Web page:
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45 votes

Don't look at what I did there

Skipping scenes is usually quite welcome in a novel. Sometimes you don't want to see every step. But the amount of skipping you propose is pretty jarring. You will break your readers out of their ...
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31 votes

How to not confuse readers with simultaneous events?

You could try using a common element outside of any of the scenes themselves to establish a common reference point in time. For example describe Alice and Bob having a heated marriage argument but ...
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  • 311
28 votes

I wrote a scene that the majority of my readers loved. How do I get back to that place while writing my new book?

You can't. Do you know Psy? As in Gangnam Style? They tried SO HARD to make comebacks. What did they do wrong? Everything they did after that was a rehashing of Gangnam Style. The cinematography, ...
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  • 1,485
28 votes

Don't look at what I did there

How did Jack Sparrow escape that island he got stranded on? "Sea turtles". He escaped somehow, and he isn't going to tell us how. In fact, not telling us adds to his mystique. And he knows it, which ...
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20 votes
Accepted

How can I indicate time passing?

What does the time spend hiding do to your character? Pick things that start off easy to manage, but becomes hard to maintain (especially under stress or pressure), and talk about those. For example,...
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  • 2,136
18 votes
Accepted

How to not confuse readers with simultaneous events?

If your goal is hectic momentum, then two-sentence paragraphs with a visual indicator of "scene change" might work. Colonel Mustard frantically wiped up the table. No one would believe he hadn't ...
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18 votes
Accepted

Spicing up a moment of peace

You seem to suggest that a paragraph that has no other function whatsoever within the narrative, beyond providing an evocative pause, is somehow special, or maybe even "pure". Of course, such a ...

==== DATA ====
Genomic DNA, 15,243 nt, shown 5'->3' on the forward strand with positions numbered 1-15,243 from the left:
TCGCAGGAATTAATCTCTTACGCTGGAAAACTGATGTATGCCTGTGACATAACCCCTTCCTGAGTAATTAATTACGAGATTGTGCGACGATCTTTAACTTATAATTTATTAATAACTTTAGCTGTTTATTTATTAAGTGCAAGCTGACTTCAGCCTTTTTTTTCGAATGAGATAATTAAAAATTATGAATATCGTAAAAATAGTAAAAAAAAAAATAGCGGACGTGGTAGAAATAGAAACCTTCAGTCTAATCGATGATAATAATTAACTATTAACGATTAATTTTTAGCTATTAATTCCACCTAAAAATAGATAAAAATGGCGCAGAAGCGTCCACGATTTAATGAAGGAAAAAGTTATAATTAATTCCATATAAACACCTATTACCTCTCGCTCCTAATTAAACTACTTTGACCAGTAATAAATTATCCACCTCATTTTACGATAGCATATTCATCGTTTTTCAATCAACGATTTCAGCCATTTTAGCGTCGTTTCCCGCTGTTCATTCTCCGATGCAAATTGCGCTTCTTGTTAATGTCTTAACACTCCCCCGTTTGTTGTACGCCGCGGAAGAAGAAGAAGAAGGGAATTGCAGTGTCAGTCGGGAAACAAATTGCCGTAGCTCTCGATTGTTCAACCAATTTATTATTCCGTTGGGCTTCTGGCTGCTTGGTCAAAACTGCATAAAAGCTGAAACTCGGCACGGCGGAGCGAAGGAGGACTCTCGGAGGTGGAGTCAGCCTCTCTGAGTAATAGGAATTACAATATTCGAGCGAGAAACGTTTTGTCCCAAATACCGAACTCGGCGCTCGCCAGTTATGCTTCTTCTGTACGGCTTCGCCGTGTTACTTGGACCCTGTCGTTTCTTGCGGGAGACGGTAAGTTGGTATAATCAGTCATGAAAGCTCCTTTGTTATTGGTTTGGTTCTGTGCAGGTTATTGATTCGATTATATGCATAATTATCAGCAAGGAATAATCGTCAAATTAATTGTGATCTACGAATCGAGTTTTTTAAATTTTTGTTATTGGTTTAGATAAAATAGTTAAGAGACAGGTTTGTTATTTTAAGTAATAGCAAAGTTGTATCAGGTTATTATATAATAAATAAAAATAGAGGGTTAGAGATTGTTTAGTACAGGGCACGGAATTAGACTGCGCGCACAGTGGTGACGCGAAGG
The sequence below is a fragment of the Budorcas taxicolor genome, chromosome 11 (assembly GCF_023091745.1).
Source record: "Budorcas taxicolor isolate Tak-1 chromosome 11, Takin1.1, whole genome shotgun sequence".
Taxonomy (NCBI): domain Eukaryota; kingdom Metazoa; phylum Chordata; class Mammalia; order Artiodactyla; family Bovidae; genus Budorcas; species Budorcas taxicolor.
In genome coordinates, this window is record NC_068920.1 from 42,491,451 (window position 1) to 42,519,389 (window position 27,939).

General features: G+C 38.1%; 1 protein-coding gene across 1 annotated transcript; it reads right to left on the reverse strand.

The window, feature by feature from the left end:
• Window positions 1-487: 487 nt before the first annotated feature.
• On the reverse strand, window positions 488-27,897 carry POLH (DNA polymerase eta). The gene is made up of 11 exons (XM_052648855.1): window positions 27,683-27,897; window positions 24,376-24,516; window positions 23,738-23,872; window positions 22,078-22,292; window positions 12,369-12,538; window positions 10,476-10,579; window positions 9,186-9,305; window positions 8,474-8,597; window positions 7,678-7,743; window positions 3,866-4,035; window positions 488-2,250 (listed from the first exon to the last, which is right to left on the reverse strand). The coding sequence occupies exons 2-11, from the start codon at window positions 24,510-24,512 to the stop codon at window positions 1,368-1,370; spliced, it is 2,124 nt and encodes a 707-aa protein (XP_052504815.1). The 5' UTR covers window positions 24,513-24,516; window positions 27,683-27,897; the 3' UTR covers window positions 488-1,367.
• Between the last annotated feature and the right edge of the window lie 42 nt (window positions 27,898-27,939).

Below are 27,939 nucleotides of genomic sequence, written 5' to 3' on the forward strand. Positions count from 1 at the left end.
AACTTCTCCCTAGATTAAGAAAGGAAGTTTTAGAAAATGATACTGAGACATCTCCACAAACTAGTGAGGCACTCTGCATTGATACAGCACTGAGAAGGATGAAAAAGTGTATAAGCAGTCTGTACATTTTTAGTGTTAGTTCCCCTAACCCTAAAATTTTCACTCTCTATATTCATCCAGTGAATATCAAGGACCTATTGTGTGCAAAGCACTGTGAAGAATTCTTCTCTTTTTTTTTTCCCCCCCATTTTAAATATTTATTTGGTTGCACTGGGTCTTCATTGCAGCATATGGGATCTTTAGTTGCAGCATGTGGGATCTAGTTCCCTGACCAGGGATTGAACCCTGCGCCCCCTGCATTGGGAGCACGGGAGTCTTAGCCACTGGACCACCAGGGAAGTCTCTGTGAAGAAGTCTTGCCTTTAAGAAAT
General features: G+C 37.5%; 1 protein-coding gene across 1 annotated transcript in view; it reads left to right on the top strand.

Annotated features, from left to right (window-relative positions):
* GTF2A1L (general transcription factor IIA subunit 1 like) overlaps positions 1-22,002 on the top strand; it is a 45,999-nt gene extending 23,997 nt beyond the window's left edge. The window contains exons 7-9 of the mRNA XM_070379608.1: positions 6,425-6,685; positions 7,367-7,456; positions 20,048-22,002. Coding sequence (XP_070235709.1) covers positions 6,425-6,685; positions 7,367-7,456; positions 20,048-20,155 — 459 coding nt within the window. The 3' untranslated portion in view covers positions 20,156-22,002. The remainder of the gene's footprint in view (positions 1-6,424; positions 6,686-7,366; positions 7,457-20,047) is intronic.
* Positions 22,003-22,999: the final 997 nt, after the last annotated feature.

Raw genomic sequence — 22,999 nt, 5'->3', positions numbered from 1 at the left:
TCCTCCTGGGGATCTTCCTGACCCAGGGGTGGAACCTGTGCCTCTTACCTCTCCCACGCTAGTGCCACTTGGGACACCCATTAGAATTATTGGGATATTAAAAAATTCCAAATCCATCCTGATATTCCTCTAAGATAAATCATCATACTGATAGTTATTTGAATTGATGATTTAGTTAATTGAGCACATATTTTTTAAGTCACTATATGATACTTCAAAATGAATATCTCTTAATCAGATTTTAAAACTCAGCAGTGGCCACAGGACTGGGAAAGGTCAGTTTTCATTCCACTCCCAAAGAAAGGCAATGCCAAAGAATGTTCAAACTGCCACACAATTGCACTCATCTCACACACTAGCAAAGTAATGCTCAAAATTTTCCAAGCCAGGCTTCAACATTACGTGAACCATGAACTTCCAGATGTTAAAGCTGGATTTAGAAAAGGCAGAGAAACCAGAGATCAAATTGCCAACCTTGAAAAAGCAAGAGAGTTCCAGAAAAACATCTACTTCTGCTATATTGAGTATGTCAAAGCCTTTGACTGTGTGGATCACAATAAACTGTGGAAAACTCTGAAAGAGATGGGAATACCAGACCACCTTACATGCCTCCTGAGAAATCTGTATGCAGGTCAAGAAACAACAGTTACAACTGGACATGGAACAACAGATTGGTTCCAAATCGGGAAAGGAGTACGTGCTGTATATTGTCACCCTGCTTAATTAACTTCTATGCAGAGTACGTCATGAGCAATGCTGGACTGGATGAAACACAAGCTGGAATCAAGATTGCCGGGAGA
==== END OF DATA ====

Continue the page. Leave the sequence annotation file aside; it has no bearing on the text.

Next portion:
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16 votes

How can I indicate time passing?

One possibility is to just say that time has passed. "The two men sat staring at each other, neither saying a word, for fifteen minutes." Another possibility is to fill the time with action. If the ...
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  • 25.2k
15 votes

A handful of gems

It seems like if you're good at constructing isolated, very good scenes, the field you need to focus on is short stories, where one can quickly construct contexts that allow gems to shine, and take up ...
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  • 9,114
15 votes

Spicing up a moment of peace

Take a look at The Lord of the Rings as an example. Between the tense episode in Moria, that culminated with Gandalf's fall while the other characters escape, and the mounting tension of the Anduin ...
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15 votes

Don't look at what I did there

As long as you don't keep people hanging too long and you do the skip at an appropriate time, it can work. Bob meets Charlie on a chatroom. They talk for a while, then Charlie has to go to bed so ...
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15 votes
Accepted

Don't look at what I did there

Hang a lantern on it. If you're truly interested in not answering these questions, then I think your only remaining choice is to hang a lantern on it: To hang a lantern (or “hang a lamp”) is to call ...
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  • 684
14 votes

Static Scenes that still Move the Story Forward

Most men's hearts are brave in the moment in the firefight. It's the minutes and hours waiting,that's when fear creeps in. This is the great thing about static scenes. This is where the characters ...
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  • 3,729
14 votes
Accepted

How to clearly distinguish the settings of different scenes from each other, and make them "feel" different?